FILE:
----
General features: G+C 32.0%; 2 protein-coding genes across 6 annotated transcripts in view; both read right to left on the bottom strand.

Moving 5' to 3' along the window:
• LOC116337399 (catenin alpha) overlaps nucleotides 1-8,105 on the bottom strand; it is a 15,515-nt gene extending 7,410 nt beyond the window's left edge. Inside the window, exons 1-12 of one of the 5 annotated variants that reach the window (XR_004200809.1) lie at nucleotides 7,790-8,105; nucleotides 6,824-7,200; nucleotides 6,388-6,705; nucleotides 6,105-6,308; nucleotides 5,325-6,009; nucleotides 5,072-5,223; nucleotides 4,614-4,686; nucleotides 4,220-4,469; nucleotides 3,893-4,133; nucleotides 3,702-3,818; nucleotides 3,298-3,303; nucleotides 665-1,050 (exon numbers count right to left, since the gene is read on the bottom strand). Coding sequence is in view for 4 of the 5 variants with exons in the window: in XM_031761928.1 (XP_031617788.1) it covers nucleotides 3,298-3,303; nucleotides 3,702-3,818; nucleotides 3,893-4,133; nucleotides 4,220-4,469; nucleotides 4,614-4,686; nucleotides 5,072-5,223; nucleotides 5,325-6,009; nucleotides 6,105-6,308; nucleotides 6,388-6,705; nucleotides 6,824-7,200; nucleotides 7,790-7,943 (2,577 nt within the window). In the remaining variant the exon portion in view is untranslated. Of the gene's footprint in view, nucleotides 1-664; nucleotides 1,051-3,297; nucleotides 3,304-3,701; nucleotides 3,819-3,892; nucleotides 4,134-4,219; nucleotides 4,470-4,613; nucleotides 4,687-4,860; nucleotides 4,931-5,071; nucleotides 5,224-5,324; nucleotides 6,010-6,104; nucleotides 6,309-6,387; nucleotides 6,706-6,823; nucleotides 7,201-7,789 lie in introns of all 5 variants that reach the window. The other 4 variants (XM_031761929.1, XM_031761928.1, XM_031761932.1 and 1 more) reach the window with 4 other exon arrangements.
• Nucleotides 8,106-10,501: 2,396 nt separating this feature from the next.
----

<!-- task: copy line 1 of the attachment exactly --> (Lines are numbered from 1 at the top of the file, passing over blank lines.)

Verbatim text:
General features: G+C 32.0%; 2 protein-coding genes across 6 annotated transcripts in view; both read right to left on the bottom strand.